Two young women, Tamar* and Reema*, sit in folding chairs facing each other. Tamar speaks to Reema, carefully gesticulating as she expresses each thought. Reema listens intently, her brow furrowed and her arms folded across her chest. She gives an occasional nod to reassure Tamar that she is listening. As Tamar finishes her thought, Reema says, “Let me see if I heard you correctly.” Then carefully, deliberately, Reema repeats what she just heard, attempting to accurately render Tamar’s statement. When she finishes her summary, Reema asks, “Did I understand you?” Tamar scrunches her nose and shakes her head tightly from side to side. Tamar repeats her statement, this time using slightly different language and attempting to add some nuance to her idea. Again, Reema repeats Tamar’s statement. She finishes her summary, lifting her eyebrows and cocking her head in Tamar’s direction. Tamar says, “Yes, that is what I said.” The women heave long sighs as a thoughtful pause passes between them. Their roles now reverse; it is Reema’s turn to speak and Tamar’s turn to listen.
Tamar and Reema are engaged in a communication technique known as “mirroring.” This discipline promotes clear articulation and intentional listening between interlocutors engaged in a conflict. But these women do not have a garden-variety conflict: Tamar is Israeli and Reema is Palestinian. During their dialogue, Tamar explains her family’s profound suffering during the Shoah and their need to return to Israel. Then Reema expresses her anger and frustration over her family’s refugee experience after Israeli settlers forced them to leave their homes. Each dialogue partner listens patiently, repeating back what the other has said until she “gets it right.”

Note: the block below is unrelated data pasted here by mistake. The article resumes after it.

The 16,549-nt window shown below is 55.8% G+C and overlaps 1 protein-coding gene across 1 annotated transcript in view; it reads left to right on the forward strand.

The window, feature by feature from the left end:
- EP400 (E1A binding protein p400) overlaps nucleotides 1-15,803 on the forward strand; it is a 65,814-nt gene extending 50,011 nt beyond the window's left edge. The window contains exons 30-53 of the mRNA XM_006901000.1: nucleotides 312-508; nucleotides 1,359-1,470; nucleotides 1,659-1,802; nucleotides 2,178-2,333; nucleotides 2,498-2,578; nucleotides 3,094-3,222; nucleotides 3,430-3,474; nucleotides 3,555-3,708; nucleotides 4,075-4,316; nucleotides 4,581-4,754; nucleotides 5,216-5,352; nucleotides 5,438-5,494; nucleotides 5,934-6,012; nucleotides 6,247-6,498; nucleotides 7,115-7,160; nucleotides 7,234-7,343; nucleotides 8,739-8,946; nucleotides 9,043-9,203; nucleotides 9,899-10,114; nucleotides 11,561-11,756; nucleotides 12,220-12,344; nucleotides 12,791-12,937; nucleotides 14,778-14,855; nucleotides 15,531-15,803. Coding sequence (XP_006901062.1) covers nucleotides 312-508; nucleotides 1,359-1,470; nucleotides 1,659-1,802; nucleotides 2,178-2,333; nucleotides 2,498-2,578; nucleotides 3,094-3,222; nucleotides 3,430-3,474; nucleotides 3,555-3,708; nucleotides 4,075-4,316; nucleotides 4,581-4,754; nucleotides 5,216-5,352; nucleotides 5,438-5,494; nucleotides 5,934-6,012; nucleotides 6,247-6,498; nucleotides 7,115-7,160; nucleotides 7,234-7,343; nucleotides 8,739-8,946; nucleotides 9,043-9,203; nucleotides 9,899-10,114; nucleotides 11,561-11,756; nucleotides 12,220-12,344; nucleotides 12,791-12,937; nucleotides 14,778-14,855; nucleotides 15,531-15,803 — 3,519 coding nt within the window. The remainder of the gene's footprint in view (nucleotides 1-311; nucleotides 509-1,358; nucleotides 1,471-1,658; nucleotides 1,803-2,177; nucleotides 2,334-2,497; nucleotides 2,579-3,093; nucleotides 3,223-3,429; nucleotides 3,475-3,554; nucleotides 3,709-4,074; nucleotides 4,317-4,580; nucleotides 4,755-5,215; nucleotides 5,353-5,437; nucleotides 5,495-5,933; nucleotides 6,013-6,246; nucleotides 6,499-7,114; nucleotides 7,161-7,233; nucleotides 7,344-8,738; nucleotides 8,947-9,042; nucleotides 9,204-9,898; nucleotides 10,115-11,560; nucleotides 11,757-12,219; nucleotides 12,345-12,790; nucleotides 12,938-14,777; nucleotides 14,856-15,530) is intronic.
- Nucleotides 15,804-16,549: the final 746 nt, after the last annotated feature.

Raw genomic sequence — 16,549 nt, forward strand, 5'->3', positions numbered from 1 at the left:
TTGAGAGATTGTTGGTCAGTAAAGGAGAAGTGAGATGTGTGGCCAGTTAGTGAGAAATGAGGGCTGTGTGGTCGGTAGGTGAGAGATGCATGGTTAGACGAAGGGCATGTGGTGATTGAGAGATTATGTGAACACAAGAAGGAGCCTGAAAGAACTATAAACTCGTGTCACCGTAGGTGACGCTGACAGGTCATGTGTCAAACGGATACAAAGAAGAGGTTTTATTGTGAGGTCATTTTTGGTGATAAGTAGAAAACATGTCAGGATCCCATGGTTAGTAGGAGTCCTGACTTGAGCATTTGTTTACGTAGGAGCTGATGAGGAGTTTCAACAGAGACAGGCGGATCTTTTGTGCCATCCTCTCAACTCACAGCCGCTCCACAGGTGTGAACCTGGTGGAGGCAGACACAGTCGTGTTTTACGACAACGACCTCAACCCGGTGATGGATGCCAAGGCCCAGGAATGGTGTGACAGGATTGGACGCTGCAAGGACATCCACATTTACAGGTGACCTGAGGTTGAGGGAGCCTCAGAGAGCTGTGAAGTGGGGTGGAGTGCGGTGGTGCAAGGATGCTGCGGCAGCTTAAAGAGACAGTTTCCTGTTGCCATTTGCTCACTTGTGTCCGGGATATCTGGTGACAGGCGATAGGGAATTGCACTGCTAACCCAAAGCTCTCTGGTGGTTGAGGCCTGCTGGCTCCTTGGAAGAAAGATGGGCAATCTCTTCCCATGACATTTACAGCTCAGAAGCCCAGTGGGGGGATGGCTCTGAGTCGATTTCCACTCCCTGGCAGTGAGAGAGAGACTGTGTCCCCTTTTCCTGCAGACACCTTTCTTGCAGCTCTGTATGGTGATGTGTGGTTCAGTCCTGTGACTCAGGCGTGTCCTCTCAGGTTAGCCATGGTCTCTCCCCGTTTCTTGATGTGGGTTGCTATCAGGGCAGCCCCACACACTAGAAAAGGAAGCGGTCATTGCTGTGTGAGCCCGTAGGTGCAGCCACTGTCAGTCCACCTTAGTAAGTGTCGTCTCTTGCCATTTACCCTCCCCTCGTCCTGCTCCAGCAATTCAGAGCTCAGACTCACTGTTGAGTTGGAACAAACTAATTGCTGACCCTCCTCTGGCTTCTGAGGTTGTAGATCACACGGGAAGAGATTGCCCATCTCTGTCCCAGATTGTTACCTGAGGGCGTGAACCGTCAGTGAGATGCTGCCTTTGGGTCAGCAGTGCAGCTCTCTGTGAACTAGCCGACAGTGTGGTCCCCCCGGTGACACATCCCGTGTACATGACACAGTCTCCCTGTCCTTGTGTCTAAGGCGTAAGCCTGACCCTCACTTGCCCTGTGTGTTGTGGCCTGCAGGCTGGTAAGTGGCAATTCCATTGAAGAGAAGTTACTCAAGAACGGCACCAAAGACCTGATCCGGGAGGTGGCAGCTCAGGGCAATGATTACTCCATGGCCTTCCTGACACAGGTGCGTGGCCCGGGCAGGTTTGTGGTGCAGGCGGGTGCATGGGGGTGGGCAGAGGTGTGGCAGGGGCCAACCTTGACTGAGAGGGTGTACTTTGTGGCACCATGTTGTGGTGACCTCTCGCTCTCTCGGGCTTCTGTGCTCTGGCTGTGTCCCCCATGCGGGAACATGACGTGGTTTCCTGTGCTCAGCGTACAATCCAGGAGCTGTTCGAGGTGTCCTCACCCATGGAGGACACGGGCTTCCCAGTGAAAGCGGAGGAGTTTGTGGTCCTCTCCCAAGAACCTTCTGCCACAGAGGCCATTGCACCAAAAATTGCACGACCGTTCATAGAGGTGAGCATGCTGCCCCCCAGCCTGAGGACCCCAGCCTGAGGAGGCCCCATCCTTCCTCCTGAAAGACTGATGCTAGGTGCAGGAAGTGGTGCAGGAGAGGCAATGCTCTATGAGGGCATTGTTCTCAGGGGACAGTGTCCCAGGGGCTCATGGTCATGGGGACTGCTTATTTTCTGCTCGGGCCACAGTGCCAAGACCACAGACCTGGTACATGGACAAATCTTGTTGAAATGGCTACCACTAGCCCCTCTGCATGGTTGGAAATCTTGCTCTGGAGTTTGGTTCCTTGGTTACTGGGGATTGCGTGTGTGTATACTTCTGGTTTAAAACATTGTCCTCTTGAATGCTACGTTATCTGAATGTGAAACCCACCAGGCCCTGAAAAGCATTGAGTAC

I met these women when we were all participants in a program called Building Bridges, which seeks “to equip young people with the communication and leadership skills necessary to address the root causes of hate, discrimination, and violent conflict.” Participants included teenage women from Israel and Palestine, as well as from various racial, ethnic, economic, and religious backgrounds in the United States. (Some of the women who participated in this program are featured in the award-winning documentary, My So-Called Enemy.) Our group came together for a three-week peace camp in the Rocky Mountains, where we spent our days “mirroring” each other in communication clinics and our evenings singing camp songs around the fire. This mechanical conversation process—listening without interruption, speaking in turn, faithfully reiterating the other’s narrative, clarifying misunderstandings—exposed us to the discipline of dialogue, the demanding process of trying to understand the perspective of one who is profoundly “other.” Our stated goal was to learn how to listen to our “so-called enemies” and attempt to understand another side of political, religious, and social conflict. But there were deeper implications of our practice.